By facilitating property moves and transfers social landlords can support individuals experiencing domestic abuse and violence to remain safe in their own home. When dealing with requests from tenants to move, it is important each case involving domestic abuse is considered individually.
Victims may request a move but not disclose domestic abuse. During the Free from Fear consultation with tenants and service users, survivors revealed how difficult it can be to tell agencies about the abuse, due to the embarassment or shame they feel. Some survivors said they experienced domestic abuse for many years but never reported it to the police, their social landlord and any other agencies.
Victims often don't report abuse for fear of the consequence. They worry that the perpetrator will find out what they've disclosed and the abuse will worsen (becoming life threatening), or that social services will get involved and take the children away.
Some people beleive that the situation will improve and the abuse will stop (that's what the perpetrator may have told them).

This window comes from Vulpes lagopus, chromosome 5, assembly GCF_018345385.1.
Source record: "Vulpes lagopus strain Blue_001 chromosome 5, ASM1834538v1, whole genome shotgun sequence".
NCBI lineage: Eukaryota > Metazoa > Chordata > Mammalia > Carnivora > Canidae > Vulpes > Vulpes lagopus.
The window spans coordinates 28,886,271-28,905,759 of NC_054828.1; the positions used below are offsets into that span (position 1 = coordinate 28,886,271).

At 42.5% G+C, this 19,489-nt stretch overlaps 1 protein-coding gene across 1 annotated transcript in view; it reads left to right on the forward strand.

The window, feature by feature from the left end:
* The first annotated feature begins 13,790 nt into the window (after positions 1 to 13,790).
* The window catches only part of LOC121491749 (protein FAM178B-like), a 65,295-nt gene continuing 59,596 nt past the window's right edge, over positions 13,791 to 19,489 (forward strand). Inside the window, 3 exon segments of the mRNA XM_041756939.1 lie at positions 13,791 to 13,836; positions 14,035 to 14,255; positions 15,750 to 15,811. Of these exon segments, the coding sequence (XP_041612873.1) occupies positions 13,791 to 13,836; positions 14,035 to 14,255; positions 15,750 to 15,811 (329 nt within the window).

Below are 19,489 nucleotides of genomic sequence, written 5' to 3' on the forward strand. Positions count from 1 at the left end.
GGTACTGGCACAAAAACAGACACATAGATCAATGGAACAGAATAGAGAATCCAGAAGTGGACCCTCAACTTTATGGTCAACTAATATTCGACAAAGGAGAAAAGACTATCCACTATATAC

It is important that processes for assessing eligibility for property moves on these grounds allow staff to use their professional judgement in combination with other criteria. This may include providing evidence or using testimonials from others, such as an employer, tutor, professional or specialist worker.
In cases where there has been no previous contact with agencies, providing evidence may be problematic, but this shouldn't exclude someone from being eligible for a property move or transfer.
Factors such as professional judgement should form part of the assessment process, as is the case in DASH risk assessment. In some cases it could be the basis for eligibility, especially when it's clear to housing professional that the individual would greatly benefit from a property move or transfer, due to the level of their fear and anxiety. A move is usually actioned from MARAC.
Housing staff should be familiar with their organisation's arrangements for dealing with property moves and transfers and any other local arrangements, such as accessing the common housing register.